On the note of South Africa...

If the USA felt that they had a poor Olympic Games, consider that South Africa won only one medal in TOTAL. Yet to date, the only sports code that has commissioned an enquiry into what went wrong is swimming. The government blustered and huffed and puffed and did nothing else, other than butcher the proposal they were given thanks to the personal egos and incentives of people within the system who prefer to wallow in mediocrity than to fix the situation. Then, on the other end of the extreme, certain academics and scientists undermined the hope of improvement through their refusal to collaborate with one another out of personal vendettas and, once again, insecurity.

We were inches away from negotiating a collaborative agreement for a sports federation that would have seen the athletes benefit. That was thanks to the vision and security of those in charge of the two respective institutions, who actually dared to collaborate and listen to others. Then a huge ego intervened and expertise was gagged, blacklisted and sidelined. So while the USA has problems with its systems, and hopefully can redeem the situation, if it's any consolation, South Africa will not pose a threat to any of your medal chances in 2012. We are a nation full of world-leaders in their own Universities, people who love to be the king or queen of their own sandpit while the athletes around them suffer thanks to their own inabilities.

Last word goes to Logan, the CEO of US Track and Field:

"Change never comes out of a climate of comfort. This report has and will produce a significant amount of discomfort. . . . At the end of the day, this is the only way this institution will be able to . . . realize its potential."


Thursday, February 05, 2009

Cyclist dies in sleep

Belgian cyclist dies in sleep during Tour of Qatar

Sad news from the world of professional sports today is that a young Belgian cyclist, Frederiek Nolf, has died during his sleep between the fourth and fifth stages of the Tour of Qatar, currently underway.

Nolf, aged only 21 (and five days from his 22nd birthday), was a member of the Topsport Vlaanderen-Mercator team, which has now pulled out of the event, with the day's stage being shortened and neutralised to an uncontested 40km ride.

Cause of death speculation

Sadly, for cycling, the speculation has already begun that this is drug-related death, partly because of the reputation of the sport and the historical precedent for this type of event among cyclists. At this early stage, the ASO (the Tour's organizers) couldn't even confirm the death, and so discussing a cause is very, very premature.

However, a few people emailed me the story this morning with the very obvious implication that this was yet another in a long series of sudden deaths in fit and healthy athletes. In the 1990s, there was a spate of sudden deaths, at least a dozen, where fit amateur and professional cyclists died in their sleep. That negative publicity was at least part of the reason for the clamping down on EPO use, which was rampant at the time.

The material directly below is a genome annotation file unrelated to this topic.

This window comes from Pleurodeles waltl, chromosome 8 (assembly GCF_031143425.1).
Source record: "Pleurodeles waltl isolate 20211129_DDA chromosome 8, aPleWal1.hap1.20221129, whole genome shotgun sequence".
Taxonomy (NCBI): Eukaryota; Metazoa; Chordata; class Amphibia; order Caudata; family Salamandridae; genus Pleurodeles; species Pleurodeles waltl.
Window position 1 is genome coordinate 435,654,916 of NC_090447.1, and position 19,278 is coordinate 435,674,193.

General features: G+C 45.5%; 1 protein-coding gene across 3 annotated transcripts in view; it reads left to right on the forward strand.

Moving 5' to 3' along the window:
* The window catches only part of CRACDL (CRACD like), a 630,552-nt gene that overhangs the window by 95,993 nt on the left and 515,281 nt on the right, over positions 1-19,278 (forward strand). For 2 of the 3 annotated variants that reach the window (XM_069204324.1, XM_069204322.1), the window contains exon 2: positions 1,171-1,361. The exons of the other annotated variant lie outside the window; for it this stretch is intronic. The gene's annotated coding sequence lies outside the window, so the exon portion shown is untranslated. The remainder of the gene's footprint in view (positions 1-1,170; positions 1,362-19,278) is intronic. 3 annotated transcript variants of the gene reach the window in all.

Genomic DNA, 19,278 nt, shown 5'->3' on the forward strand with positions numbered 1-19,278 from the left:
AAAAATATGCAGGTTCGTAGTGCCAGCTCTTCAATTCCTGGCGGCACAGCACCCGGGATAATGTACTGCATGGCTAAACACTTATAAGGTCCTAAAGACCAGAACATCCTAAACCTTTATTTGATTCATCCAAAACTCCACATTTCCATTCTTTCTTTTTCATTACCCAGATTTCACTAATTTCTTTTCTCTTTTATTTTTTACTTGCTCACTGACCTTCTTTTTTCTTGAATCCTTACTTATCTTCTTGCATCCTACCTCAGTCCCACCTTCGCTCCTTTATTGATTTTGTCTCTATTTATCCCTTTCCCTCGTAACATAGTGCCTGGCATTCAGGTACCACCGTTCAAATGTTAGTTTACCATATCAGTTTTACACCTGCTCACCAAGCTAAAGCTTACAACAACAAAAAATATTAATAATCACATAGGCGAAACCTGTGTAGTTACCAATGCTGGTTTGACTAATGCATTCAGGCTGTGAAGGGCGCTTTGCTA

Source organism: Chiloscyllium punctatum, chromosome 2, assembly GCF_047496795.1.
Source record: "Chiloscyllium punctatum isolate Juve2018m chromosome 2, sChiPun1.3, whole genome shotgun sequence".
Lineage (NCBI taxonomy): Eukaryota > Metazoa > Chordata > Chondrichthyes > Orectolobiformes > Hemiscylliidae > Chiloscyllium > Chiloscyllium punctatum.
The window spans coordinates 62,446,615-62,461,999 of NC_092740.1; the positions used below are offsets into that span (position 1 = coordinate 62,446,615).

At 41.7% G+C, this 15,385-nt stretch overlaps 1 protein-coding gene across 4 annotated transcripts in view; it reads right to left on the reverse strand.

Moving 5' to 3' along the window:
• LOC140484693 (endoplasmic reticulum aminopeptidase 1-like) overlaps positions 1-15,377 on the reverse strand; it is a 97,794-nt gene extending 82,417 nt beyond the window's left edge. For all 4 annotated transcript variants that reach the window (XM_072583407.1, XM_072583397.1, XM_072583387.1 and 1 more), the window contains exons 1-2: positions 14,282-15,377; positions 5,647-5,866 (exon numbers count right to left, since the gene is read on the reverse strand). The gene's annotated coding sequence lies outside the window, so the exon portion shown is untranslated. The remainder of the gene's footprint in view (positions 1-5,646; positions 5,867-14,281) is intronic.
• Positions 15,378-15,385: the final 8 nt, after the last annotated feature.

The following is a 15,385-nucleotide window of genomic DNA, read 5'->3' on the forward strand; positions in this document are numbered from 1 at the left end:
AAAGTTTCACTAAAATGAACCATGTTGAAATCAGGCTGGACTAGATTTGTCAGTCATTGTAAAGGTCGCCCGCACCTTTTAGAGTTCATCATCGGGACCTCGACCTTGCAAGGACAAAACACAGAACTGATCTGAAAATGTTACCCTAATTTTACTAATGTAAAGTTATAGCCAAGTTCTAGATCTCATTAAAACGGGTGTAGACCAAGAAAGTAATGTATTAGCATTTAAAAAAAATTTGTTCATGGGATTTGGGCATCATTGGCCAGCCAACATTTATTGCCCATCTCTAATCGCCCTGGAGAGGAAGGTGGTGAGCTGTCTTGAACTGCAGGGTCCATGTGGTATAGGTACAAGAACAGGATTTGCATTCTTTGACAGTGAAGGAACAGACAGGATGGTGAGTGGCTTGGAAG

It brings to mind one of the most fascinating quotes I've ever come across in a cycling book - it was in the book "The death of Marco Pantani" by Matt Rendell, in which a story is recounted of how in the 1990's, with EPO use rampant, the cyclists would set their heart rate monitors to sound an alarm if their heart rate dropped below a certain level. On hearing the alarm, the cyclists would have to wake up, get the bike out and spend 10 minutes on the rollers, in their hotel rooms, just to jump start the circulation.

In the words of one cyclist: "During the day we live to ride, and at night, we ride to stay alive". Quite chilling, and I must confess that these were the first thoughts that went through my head upon reading of the death of Nolf.

However, and this is very important, such speculation doesn't provide answers, only more questions. There are some other reasons why cyclists might be predisposed to sudden death - riding at high intensities when carrying viral infections (as pro athletes tend to do) is one of them. And, as Ryan Shay, and a number of other high profile cases have shown recently, sudden death is a tragic, but not completely uncommon event. There are reports that Nolf's cardiogram was normal, but even that is not a guarantee of health, because those tests can often miss the quite rare conditions that cause sudden death in athletes.

So let's see what unfolds, and whether any answers emerge. In the meantime, a sad day for cycling and those who knew Nolf.


Tuesday, February 03, 2009

Federer and Phelps

Life in a fishbowl: Phelps and Federer under the sports marketing and performance magnifying glass

It's been a bad couple of days for two of sport's greatest superstars. Last night I was watching Pardon the Interruption and Around the Horn on ESPN (great shows - if anyone in South African broadcasting is reading this, you should make a point to watch them and learn what expert sports analysts should be like - informed, fluent in English, and opinionated), and the topics of conversation included:
1. The Superbowl (what a game, incredible)
2. Michael Phelps for his marijuana-smoking bong photo (see below)
3. Roger Federer for his tears on the podium after the Aussie Open final

There's little I can contribute to the Superbowl discussion, because it's so heavily analyzed and discussed by experts in the USA, so I'll leave it at my description of an incredible game, the Steelers effectively winning the match twice after a brilliant comeback by Arizona. It was, to use a cliche that is overused, a pity that one team had to lose, because both were excellent. In the end, however, the officiating played more of a role than it should have, but the lack of discipline, particularly by the Cardinals, was costly. Still, incredible plays.